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Home » Federal Eviction Moratorium Ends – What are your options as a renter?

Federal Eviction Moratorium Ends – What are your options as a renter?

The federal eviction moratorium is gone. What renters should know now? In this video, I’ll explain who is most affected by the Supreme Court’s decision to resume evictions and what you need to do now if you’re facing eviction. Evictions were supposed to be suspended until Oct. 3, but this was challenged by landlords, trade associations, and real estate companies. In issuing its ruling, the conservative majority on the Supreme Court argued that the federal government didn’t have the power to order such a ban and that the CDC had exceeded its authority.

The US national moratorium on evictions ended August 26 after a 6-3 vote by the Supreme Court.

The moratorium had been implemented by the Centers for Disease Control and Prevention and extended by President Joe Biden’s administration days after it was set to expire on July 31. The moratorium was in place to target specific areas most impacted by rising COVID-19 cases, which could likely be made worse by mass evictions. It was projected to cover close to 90% of American renters.

Evictions were supposed to be suspended until Oct. 3, but this was challenged by landlords, trade associations and real estate companies. In issuing its ruling, the conservative majority on the Supreme Court argued that the federal government didn’t have the power to order such a ban and that the CDC had exceeded its authority. At least 11 million renters have fallen behind on rent and some 3.6 million households could face evictions in the coming months.

Who is affected by the decision to continue evictions?
Millions of renters who have fallen behind on their payments could face eviction in the coming months. A study in the spring by the US Department of Housing and Urban Development found that around 14% of the 44 million renter households were behind on rent, and nearly 10% had zero confidence in their ability to make the next month’s rent. About one-third of the US population are renters, many of whom have been protected by some form of an eviction moratorium since Congress passed the initial CARES Act in March 2020.

Are there any rental assistance or emergency protections that can be used now?
Some state and local governments have temporary eviction moratoriums. Los Angeles County, for example, has banned evictions — both residential and commercial — through Sept. 30.

One purpose of the eviction moratorium was to give states and cities more time to get rental relief payments out, which would help people pay back rent and avoid eviction. But the amount of money that has actually reached people in need is a fraction of the $46.5 billion appropriated by Congress for emergency aid. One study shows several states haven’t managed to get 5% of allocated federal dollars to renters facing eviction. According to The Washington Post, a combination of difficult application systems, technical glitches and lack of information about applying for ERA aid meant that money has not been disbursed.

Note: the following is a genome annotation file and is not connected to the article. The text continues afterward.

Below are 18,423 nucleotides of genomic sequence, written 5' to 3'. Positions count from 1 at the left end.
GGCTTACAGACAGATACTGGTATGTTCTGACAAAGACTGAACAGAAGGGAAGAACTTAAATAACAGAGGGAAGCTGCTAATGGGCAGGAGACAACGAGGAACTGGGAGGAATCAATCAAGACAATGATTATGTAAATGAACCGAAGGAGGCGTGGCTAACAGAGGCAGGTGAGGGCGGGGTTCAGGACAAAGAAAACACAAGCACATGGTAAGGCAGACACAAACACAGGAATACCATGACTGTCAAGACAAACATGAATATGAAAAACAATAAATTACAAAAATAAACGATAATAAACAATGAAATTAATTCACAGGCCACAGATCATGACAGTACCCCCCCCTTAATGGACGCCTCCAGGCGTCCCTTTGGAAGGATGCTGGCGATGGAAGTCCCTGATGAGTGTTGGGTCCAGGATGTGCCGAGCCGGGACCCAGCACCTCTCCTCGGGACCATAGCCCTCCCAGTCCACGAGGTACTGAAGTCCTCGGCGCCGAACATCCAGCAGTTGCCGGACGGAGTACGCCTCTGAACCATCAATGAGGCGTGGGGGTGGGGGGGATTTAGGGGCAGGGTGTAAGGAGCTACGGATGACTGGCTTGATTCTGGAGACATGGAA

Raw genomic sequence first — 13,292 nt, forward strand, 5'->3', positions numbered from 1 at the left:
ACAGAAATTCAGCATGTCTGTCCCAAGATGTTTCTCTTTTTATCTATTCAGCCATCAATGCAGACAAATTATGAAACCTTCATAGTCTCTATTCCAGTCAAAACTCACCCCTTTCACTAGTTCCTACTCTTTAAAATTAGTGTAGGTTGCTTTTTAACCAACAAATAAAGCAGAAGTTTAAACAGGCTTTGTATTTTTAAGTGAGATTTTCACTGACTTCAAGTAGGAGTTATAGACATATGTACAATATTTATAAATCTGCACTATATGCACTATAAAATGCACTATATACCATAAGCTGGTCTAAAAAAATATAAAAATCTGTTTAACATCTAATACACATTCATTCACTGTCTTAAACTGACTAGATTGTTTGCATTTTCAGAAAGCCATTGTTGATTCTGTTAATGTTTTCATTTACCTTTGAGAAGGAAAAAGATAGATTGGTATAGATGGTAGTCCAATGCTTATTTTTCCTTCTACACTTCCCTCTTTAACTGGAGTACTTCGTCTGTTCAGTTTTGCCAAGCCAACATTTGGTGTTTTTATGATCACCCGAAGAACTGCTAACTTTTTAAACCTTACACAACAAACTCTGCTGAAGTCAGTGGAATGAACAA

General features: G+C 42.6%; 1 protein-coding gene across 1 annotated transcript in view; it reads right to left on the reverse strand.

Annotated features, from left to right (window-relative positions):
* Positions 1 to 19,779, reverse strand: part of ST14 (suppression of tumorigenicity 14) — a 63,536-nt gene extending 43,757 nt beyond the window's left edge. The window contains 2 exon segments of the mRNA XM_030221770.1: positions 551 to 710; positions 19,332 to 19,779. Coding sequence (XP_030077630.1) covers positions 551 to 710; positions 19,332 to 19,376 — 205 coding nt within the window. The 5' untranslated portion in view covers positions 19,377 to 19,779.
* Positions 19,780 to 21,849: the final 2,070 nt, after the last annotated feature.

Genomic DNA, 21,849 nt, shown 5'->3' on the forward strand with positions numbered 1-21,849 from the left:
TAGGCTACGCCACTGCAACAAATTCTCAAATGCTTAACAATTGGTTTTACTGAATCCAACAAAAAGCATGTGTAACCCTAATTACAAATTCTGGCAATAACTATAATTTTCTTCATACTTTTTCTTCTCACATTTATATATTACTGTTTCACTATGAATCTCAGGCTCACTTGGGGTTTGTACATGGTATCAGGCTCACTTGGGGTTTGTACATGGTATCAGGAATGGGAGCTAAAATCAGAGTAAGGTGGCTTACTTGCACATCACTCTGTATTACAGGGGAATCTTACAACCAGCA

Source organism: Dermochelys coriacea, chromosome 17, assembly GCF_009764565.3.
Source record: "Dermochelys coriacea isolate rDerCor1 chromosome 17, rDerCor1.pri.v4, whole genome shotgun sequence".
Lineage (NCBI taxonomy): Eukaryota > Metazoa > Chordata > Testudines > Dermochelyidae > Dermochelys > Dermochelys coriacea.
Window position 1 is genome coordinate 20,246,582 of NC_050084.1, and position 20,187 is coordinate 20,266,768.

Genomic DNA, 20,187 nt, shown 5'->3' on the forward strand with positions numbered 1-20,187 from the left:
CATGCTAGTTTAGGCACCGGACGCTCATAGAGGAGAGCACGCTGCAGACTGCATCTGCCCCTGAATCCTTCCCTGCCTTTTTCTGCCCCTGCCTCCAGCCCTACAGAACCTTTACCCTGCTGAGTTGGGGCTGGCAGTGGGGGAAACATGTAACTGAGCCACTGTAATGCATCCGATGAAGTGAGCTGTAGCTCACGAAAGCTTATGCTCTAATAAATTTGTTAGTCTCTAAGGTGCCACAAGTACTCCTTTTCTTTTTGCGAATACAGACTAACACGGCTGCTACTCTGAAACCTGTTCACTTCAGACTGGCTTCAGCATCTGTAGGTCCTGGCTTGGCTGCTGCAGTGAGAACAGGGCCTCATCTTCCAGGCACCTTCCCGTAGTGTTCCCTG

Are there other resources for people facing financial hardship at this time?
If you’re in need of immediate shelter or emergency housing, the HUD maintains a state-by-state list of housing organizations in your area. Select your state from the drop-down menu for a list of resources near you.

In response to the coronavirus pandemic, many states and cities have expanded their available financial assistance for those who are struggling to pay rent. To see what programs might be available near you, find your state on this list of rent relief programs maintained by the National Low Income Housing Association.

Nonprofit 211.org connects those in need of help with essential community services in their area and has a specific portal for pandemic assistance. If you’re having trouble with your food budget or paying your housing bills, you can use 211.org’s online search tool or dial 211 on your phone to talk to someone who can try to help.

JustShelter.org is a nonprofit that puts tenants facing eviction in touch with local organizations that can help them to remain in their homes or, in worst-case scenarios, find emergency housing.

The online legal services chatbot at DoNotPay.com has a coronavirus financial relief tool that it says will identify which of the laws, ordinances and measures covering rent and evictions apply to you based on your location.

If you’re delinquent on payments or know you will be soon, you may want to consult a lawyer to better understand how laws in your area apply to your situation.
Legal Aid provides attorneys free of charge to qualified clients who need help with civil matters such as evictions. You can locate the nearest Legal Aid office using this search tool.

Can renters request a reduction or extension from their landlords?
In almost all instances it’s probably best to work out an arrangement with your landlord or leasing agency, if at all possible. Although some landlords have reportedly reacted to the pandemic by putting even more pressure on tenants to pay up, other landlords have negotiated rent, some going so far as to stop collecting rent payments for a period of time.

It may be worth approaching your landlord to see if you can pay less rent or spread payments for some months’ rent out over the next year. Just be wary of landlords who make excessive demands. Don’t agree to unreasonable conditions or terms you won’t be able to meet, especially if your city or state has enacted protections against such arrangements.

I hope you found all that Information valuable and make sure you to Subscribe to my channel to stay up to date on all the changes with the eviction laws and everything else affecting you and the real estate market.

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